Forgiveness is a gift. Sometimes you give that gift to yourself, and sometimes you give it to someone else. In my life, whenever my forgiveness has been for someone else it feels like I'm grounding their trauma. A human hands some of their trauma to me (accidentally or on purpose) through some hurtful act or speech. Forgiving that harm is basically assuming the role of conduit, receiving the electrified expression of their trauma and allowing it to flow through me into the ground (hopefully without leaving too many scorch marks).
I was not so skilled or lucky during my first marriage, I left pretty scorched. The dynamic my spouse and I established included my receiving a high volume of his trauma through our interactions. Some I excused and let go of in the moment. Most I just held for him because he didn't have the skills to manage and process his own emotional experience and I thought it was my responsibility to pick up that slack.
Without anywhere else to go, it sometimes came spilling back out of me in unexpected ways or at undesirable moments. Sometimes directed at my spouse, sometimes directed at myself. After the divorce, I invested significant time, energy, and effort to work through what was mine and cast off what wasn't. None of that work felt like forgiving my former spouse for the mean things he did and said to me. And forgiving him doesn't actually feel necessary because I put down most of what he handed me.
I have spent time in a similar conduit role during much of my early martial arts training. Frequently my training partner handed me something extra in class along with their part of whatever drill we were assigned. The first time I realized what was happening still shines clearly in my memory. The instruction was to feed a straight punch or a push down my centerline so I could practice meeting it with my body, grounding, and rotating to slip the strike.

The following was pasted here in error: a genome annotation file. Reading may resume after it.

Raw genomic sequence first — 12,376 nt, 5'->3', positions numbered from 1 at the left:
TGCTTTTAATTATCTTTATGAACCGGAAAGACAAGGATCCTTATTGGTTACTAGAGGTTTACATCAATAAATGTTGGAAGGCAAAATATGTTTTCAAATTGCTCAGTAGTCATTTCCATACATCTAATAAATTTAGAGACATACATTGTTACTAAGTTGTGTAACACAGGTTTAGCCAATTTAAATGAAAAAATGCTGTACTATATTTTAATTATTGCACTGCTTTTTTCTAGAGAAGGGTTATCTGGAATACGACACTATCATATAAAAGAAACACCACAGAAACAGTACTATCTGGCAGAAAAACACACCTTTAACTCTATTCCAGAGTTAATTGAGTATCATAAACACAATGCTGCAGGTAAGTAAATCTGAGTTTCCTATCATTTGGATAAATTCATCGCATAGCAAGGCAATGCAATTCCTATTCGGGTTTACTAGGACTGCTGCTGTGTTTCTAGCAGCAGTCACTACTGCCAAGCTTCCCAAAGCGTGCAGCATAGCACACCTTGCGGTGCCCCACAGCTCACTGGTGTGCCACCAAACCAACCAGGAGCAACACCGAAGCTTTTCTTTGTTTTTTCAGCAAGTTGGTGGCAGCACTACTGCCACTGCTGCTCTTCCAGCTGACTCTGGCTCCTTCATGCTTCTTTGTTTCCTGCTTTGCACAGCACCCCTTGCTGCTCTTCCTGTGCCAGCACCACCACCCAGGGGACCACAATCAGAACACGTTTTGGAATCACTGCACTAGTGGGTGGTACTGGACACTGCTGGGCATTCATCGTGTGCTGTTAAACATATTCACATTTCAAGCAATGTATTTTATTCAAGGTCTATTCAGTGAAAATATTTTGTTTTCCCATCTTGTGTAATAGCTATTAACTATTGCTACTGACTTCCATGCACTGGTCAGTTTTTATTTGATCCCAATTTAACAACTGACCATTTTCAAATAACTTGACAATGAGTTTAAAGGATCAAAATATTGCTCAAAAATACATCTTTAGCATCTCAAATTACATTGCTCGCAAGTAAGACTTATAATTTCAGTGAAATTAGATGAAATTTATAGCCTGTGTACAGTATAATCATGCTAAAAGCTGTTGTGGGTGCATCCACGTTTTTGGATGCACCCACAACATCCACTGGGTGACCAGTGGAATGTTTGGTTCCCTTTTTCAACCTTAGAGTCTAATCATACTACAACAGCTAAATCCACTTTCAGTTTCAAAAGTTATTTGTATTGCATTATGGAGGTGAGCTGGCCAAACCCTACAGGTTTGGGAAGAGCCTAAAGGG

My partner pushed and punched and I focused intently on the forward, drop, and rotate I was supposed to be accomplishing. It was challenging. My partner hit me just a little too hard or too fast or just enough off-center that many times I almost got it... but not quite. I dismissed these irritating inconsistencies as part of the learning process. After a few rounds, I finally succeed with that partner and felt the embodied understanding of what we were learning.
When we switched roles, the punches and pushes I fed my partner were consistent and he got the idea after a handful of tries. Once he got the basic move, I could then dial-up the challenge - so he could learn more. He seemed to skip that first step in what he provided me, not allowing me the space to establish a baseline before attempting to thwart my efforts, despite my repeated requests for greater consistency until I got the basics of the thing.